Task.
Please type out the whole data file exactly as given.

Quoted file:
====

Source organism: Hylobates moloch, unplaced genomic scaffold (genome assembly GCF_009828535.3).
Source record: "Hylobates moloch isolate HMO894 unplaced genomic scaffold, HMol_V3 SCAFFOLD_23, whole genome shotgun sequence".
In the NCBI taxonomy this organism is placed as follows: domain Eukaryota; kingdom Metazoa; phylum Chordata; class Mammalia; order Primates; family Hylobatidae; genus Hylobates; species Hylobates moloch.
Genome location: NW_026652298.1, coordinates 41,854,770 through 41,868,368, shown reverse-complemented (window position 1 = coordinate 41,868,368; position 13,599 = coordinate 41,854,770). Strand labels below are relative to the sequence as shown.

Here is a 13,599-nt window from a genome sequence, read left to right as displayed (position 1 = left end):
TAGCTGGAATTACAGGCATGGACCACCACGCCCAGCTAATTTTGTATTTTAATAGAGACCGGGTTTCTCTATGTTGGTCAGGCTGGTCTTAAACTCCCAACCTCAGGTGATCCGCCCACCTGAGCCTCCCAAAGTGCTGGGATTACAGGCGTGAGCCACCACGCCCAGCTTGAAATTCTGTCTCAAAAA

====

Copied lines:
Source organism: Hylobates moloch, unplaced genomic scaffold (genome assembly GCF_009828535.3).
Source record: "Hylobates moloch isolate HMO894 unplaced genomic scaffold, HMol_V3 SCAFFOLD_23, whole genome shotgun sequence".
In the NCBI taxonomy this organism is placed as follows: domain Eukaryota; kingdom Metazoa; phylum Chordata; class Mammalia; order Primates; family Hylobatidae; genus Hylobates; species Hylobates moloch.
Genome location: NW_026652298.1, coordinates 41,854,770 through 41,868,368, shown reverse-complemented (window position 1 = coordinate 41,868,368; position 13,599 = coordinate 41,854,770). Strand labels below are relative to the sequence as shown.

Here is a 13,599-nt window from a genome sequence, read left to right as displayed (position 1 = left end):
TAGCTGGAATTACAGGCATGGACCACCACGCCCAGCTAATTTTGTATTTTAATAGAGACCGGGTTTCTCTATGTTGGTCAGGCTGGTCTTAAACTCCCAACCTCAGGTGATCCGCCCACCTGAGCCTCCCAAAGTGCTGGGATTACAGGCGTGAGCCACCACGCCCAGCTTGAAATTCTGTCTCAAAAA